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The Horror Con! The Horror Con! Our Top 10 Retro Reasons to Brave the Days of the Dead

Posted on: Mar 7th, 2012 By:

For some time, Atlanta has boasted a fearsome fright scene—we’d even argue that it’s one of the best in the nation—thanks to the mad maniacs behind the Silver Scream Spookshow, Splatter Cinema, Gorehound Productions, Netherworld, Atlanta Zombie Apocalypse, Chambers of Horror, Buried Alive Film Festival, Rock N Roll Monster Bash, DEAR GOD! NO!… But the city weirdly never has hosted a full-out horror con.

DAYS OF THE DEAD aims to right that wrong this weekend with a thieves’ gallery of men behind masks, scream queens and cult movie idols, both classic and contemporary. The action takes place a bit south at the Wyndham Peachtree Conference Center, south of the airport in Peachtree City, Friday 5 p.m.- 11 p.m., Sat. 11 a.m.-2 a.m. and Sun. 11 a.m.-5 p.m. Here are our top 10 Retro reasons why you need to go…

Riff Randell and Kate Rambo!
We’re still fantasizing of hanging with the Ramones and blowing up our high school, even after all these years, so we can’t think of anything more awesome than to meet and get the autographs of P.J. Soles and Dey Young, the actresses behind Joey’s biggest fan and the sexiest budding nuclear physicist ever to attend ROCK ‘N’ ROLL HIGH SCHOOL (1979). In case you’re too young to know this cult classic, get yourself educated by reading Mark Arson’s Retro Review here.

Sid Haig!
Sid is one of those rare B-movie icons and character actors whose career spans the decades from Jack Hill’s blaxploitation films of the 1970s to the chaotic Captain Spaulding of Rob Zombie’s HOUSE OF 1000 CORPSES and THE DEVIL’S REJECTS. In our book, the latter is a modern exploitation classic and arguably the best of Zombie’s movies. Quite frankly you scared the sh-t out of us and since we’re not easily scared, for that we salute you, Sid, as a true master of horror. And OK, it’s pretty darned cool that your co-star Bill Moseley is going to be there, too, and both of you share a panel at noon Sunday.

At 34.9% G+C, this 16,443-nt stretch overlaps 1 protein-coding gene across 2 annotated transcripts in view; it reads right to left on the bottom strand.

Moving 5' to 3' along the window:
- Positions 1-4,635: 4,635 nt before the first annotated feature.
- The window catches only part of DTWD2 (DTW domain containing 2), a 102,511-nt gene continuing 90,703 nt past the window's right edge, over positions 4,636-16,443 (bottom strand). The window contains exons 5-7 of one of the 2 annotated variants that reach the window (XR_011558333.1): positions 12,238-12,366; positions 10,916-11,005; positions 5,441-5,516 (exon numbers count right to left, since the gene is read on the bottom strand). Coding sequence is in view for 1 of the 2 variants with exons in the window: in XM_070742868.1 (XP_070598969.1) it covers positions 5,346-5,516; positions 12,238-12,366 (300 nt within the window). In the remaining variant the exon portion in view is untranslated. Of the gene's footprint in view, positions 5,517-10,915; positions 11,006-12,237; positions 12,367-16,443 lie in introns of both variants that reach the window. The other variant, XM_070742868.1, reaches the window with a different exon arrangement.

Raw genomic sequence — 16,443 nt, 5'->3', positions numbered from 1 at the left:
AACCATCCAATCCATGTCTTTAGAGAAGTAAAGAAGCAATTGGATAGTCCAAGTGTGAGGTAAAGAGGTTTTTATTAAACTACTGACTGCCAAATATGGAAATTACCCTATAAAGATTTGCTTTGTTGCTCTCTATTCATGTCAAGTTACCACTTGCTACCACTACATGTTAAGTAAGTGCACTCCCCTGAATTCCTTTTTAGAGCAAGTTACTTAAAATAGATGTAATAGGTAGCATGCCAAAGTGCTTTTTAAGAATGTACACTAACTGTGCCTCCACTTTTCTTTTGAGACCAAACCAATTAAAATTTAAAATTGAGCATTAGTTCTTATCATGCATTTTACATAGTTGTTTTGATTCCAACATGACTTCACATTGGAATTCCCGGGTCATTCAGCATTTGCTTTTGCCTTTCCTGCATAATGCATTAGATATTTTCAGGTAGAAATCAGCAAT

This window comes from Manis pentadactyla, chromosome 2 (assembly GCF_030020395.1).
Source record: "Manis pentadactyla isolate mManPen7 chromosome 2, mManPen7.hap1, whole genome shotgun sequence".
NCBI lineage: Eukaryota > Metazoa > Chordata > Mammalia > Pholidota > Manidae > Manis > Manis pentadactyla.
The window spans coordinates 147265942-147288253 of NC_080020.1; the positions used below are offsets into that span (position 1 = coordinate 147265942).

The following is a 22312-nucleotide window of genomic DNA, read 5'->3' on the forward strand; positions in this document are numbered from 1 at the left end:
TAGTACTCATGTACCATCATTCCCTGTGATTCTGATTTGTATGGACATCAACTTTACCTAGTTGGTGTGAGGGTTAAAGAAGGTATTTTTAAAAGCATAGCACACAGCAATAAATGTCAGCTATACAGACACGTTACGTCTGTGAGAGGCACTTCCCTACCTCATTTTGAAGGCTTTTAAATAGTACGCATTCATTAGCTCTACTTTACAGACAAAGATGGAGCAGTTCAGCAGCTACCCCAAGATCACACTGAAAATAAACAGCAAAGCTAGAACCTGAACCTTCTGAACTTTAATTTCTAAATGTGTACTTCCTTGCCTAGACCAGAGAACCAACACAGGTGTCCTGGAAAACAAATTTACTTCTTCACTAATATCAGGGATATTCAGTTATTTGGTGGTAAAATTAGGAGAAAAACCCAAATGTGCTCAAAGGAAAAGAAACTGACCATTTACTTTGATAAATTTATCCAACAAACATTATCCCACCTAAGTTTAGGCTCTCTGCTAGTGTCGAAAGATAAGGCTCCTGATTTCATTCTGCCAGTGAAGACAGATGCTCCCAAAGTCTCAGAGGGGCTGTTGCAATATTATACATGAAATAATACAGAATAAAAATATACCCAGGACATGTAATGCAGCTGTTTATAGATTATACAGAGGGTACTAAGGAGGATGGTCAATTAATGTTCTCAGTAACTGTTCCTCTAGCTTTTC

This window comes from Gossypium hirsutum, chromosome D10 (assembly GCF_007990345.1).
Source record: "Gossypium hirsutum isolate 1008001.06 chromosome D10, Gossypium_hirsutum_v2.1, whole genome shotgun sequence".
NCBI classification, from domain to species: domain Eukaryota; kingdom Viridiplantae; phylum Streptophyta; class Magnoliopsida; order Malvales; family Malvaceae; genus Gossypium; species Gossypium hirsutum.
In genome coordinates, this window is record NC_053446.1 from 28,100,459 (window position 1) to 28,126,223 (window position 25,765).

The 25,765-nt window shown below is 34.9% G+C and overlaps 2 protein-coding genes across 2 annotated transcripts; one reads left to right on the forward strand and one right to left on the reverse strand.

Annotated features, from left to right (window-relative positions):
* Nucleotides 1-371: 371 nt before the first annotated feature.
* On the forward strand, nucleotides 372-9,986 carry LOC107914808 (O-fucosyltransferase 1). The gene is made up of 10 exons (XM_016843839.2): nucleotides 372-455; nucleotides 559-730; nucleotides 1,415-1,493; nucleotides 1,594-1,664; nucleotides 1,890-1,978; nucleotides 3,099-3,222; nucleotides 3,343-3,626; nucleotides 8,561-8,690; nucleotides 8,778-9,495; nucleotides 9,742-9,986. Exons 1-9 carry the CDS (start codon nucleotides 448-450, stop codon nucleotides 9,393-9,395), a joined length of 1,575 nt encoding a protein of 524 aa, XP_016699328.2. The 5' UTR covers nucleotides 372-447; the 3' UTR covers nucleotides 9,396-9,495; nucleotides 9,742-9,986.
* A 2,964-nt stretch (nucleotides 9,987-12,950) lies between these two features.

Sexy Scream Queens!
A horror con wouldn’t be a horror con without a bevy of beautiful scream queens. I know it’s fun, guys, to get an autograph and pose for a pic, but we’re jazzed to hear what these gals have to say about their stints as the victim, too. Looking forward to that opportunity at the Scream Queens Panel Sat. at 2 p.m. featuring Linnea Quigley (NIGHT OF THE DEMONS 1 & 2, RETURN OF THE LIVING DEAD), Barbara Crampton (RE-ANIMATOR, FROM BEYOND, TRANCERS 1 & 2), PJ Soles (who also of course was in John Carpenter’s original HALLOWEEN and CARRIE), and “honorary scream queen” Mark Patton (NIGHTMARE ON ELM STREET 2)

Vintage Zombies!
Being that THE WALKING DEAD is filmed inAtlanta, it seems perfectly unnatural to have a few of its zombies as con guests. But we have to admit we’re more excited about meeting George Koshana (Sheriff McClelland) and John Russo (screenwriter) from the original NIGHT OF THE LIVING DEAD (1968). In fact, we’re just tickled blood-red that they’re still on the con circuit, especially after the sad recent loss of Bill Hinzman. Glad we met him down at Spooky Empire in Orlando a few years ago.

Home-Grown Horror!
While the Hollywood stars may be the headliners, another cool thing about Days of the Dead is it also embraces our local Atlanta scary subculture. At midnight Friday, the gory gang at Atlanta’s adult haunted attraction Chambers of Horror is hosting an adults-only Rock N Roll Torture Lounge. Watch lovely ladies spin the Wheel of Torture and win prizes as the Right Reverend Andy, of Psychobilly Freakout on Garage 71, spins horror rock and punk hits. Then at 8 p.m. Professor Morte, Persephone and the Silver Scream Spookshow will be throwing a special bonus show exclusive to Days of the Dead. Be there and be scared!